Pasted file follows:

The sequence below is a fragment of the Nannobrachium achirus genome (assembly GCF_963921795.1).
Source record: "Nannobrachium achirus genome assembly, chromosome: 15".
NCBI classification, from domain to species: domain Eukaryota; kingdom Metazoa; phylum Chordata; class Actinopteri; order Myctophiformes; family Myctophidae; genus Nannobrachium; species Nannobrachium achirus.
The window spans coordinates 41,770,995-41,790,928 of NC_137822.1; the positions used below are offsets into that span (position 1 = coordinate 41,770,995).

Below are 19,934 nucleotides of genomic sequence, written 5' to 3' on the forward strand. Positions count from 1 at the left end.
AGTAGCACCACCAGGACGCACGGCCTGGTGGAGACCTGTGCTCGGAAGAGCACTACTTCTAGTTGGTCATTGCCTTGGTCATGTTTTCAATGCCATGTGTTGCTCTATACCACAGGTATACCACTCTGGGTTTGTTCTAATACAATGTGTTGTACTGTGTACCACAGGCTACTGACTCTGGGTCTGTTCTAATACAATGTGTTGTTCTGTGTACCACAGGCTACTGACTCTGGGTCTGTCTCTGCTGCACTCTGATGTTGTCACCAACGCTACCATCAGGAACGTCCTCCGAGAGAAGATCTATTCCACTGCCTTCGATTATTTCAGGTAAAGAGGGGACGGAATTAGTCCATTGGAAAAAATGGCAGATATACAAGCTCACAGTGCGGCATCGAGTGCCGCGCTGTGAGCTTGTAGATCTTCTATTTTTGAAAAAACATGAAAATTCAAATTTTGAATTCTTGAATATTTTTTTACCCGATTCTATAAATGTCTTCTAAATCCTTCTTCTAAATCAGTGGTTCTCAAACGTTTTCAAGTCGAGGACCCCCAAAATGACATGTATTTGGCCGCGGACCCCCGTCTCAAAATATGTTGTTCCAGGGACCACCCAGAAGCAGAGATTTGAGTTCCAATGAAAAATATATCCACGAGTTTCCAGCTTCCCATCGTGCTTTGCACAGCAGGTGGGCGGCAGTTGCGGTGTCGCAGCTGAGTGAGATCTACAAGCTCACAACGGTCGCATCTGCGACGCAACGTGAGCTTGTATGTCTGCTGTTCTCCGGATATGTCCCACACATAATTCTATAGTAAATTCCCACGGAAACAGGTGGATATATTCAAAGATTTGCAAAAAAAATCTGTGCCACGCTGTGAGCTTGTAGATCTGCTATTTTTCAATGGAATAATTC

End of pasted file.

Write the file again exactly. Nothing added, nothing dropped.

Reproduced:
The sequence below is a fragment of the Nannobrachium achirus genome (assembly GCF_963921795.1).
Source record: "Nannobrachium achirus genome assembly, chromosome: 15".
NCBI classification, from domain to species: domain Eukaryota; kingdom Metazoa; phylum Chordata; class Actinopteri; order Myctophiformes; family Myctophidae; genus Nannobrachium; species Nannobrachium achirus.
The window spans coordinates 41,770,995-41,790,928 of NC_137822.1; the positions used below are offsets into that span (position 1 = coordinate 41,770,995).

Below are 19,934 nucleotides of genomic sequence, written 5' to 3' on the forward strand. Positions count from 1 at the left end.
AGTAGCACCACCAGGACGCACGGCCTGGTGGAGACCTGTGCTCGGAAGAGCACTACTTCTAGTTGGTCATTGCCTTGGTCATGTTTTCAATGCCATGTGTTGCTCTATACCACAGGTATACCACTCTGGGTTTGTTCTAATACAATGTGTTGTACTGTGTACCACAGGCTACTGACTCTGGGTCTGTTCTAATACAATGTGTTGTTCTGTGTACCACAGGCTACTGACTCTGGGTCTGTCTCTGCTGCACTCTGATGTTGTCACCAACGCTACCATCAGGAACGTCCTCCGAGAGAAGATCTATTCCACTGCCTTCGATTATTTCAGGTAAAGAGGGGACGGAATTAGTCCATTGGAAAAAATGGCAGATATACAAGCTCACAGTGCGGCATCGAGTGCCGCGCTGTGAGCTTGTAGATCTTCTATTTTTGAAAAAACATGAAAATTCAAATTTTGAATTCTTGAATATTTTTTTACCCGATTCTATAAATGTCTTCTAAATCCTTCTTCTAAATCAGTGGTTCTCAAACGTTTTCAAGTCGAGGACCCCCAAAATGACATGTATTTGGCCGCGGACCCCCGTCTCAAAATATGTTGTTCCAGGGACCACCCAGAAGCAGAGATTTGAGTTCCAATGAAAAATATATCCACGAGTTTCCAGCTTCCCATCGTGCTTTGCACAGCAGGTGGGCGGCAGTTGCGGTGTCGCAGCTGAGTGAGATCTACAAGCTCACAACGGTCGCATCTGCGACGCAACGTGAGCTTGTATGTCTGCTGTTCTCCGGATATGTCCCACACATAATTCTATAGTAAATTCCCACGGAAACAGGTGGATATATTCAAAGATTTGCAAAAAAAATCTGTGCCACGCTGTGAGCTTGTAGATCTGCTATTTTTCAATGGAATAATTC